Celebrating Eileen Coly
By George Damalas

First off, I would like to thank you for coming today to share in our sorrow, but also to share in our joy as we celebrate grandmother’s wonderful life. My grandmother was a wonderful woman who lived a rich, long life. Ninety-seven years is a very long time, and we were blessed to be able to have her with us for so long. You all know her biography by now, so I won’t get into that. I won’t bore you either with stories about vacations and the time we spent together because there are too many fond memories and 97 years cannot be summed up in a short speech. I instead will keep it short and sweet, like my grandmother. My grandmother was a great woman; she loved animals, jokes, her family and stiff drinks. She will be greatly missed. Thank you all again for coming and celebrating her life with us and I hope to meet you all at the bar after to share a screwdriver in her honor. Cheers.


Conclusion
By Lisette Coly

I truly hope that we have been able to capture and memorialize a soupcon of who Eileen Coly was. She will certainly live on in her family’s and friends’ hearts, and I have the comfort of knowing that she touched with purpose the lives of many. All that remains is perhaps the last word I can share with you before we turn the proceedings over to the capable and reassuring hands of Father Ronald Wickey. My mother was certainly used to Eileen Garrett having the last word as was I, so I think it fitting that she join in to comfort us at her daughter’s passing.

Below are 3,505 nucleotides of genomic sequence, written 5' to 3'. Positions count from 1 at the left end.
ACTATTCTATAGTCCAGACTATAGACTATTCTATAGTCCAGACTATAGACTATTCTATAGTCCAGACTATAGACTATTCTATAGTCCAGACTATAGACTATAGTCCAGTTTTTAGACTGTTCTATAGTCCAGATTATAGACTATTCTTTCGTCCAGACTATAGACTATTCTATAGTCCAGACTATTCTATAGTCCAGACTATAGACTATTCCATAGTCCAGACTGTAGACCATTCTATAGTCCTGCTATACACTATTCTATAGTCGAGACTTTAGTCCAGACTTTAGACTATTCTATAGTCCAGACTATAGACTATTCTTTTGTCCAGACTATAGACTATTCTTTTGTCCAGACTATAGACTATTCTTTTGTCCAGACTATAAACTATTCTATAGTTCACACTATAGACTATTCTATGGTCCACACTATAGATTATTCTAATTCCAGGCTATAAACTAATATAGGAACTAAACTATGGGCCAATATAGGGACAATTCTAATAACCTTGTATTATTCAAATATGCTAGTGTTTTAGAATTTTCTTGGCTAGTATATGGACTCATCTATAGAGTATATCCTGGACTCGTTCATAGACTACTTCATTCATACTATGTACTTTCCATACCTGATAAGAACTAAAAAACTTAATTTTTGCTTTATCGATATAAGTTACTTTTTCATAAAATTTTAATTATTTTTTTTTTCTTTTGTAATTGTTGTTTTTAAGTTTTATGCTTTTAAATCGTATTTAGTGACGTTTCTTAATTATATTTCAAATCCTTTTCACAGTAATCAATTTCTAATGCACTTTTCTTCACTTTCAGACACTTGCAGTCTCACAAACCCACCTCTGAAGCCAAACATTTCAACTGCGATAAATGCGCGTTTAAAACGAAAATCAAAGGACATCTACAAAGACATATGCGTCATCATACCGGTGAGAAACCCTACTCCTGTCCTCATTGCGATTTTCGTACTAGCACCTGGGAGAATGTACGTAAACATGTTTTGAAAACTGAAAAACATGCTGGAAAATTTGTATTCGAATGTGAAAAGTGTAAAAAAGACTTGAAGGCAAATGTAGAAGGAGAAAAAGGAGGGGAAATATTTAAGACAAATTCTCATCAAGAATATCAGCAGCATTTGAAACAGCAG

Taken from Life is the Healer by Eileen J. Garrett:

“But one thing can never be strange or quaint: The bright white flame of simple faith in the reality of the human spirit and its destiny as partaker of everlasting life. How different from our modern-day doleful and lugubrious funerals, held in professionally slick mortuary parlors or chapels, where the hopeless sense of finality and defeat unrelieved by faith is so thick one could slice it with a dull knife! How incongruous the words of faith and hope sound in the ears of those who do not believe them, but who pay to have them said as a ritual of respect for the dead. And what a contrast between profession and actuality it is when even those who claim in a purely conventional way to believe in the survival of their loved ones wail and sob as if they really believed the opposite! If there is a place for tears in a funeral service held by those who really believe in immortality, it is not for tears for those who have “died” but for those who must part awhile from whom they will miss. For those who have taken the great step upward tears are superfluous and inappropriate.

It is probably true that this is not an “age of faith.” But what does that matter? Faith is personal, not collective, and the faith and expectation that really counts is one’s own. If others do not know, “we” can know, and meet the transition that must come to us all with the glad welcome reserved for a special friend we have long awaited. As once we entered this world by the door of birth, so it is our privilege to advance from it through the golden door that opens to us the eternal meadows watered by the stream of life. Symbolism is inadequate and words pale to express the reality of the life we shall join. We have no means of expressing what it shall be except to repeat the old words of our present stage of existence such as “blessedness,” “glory,” “peace,” and “light.”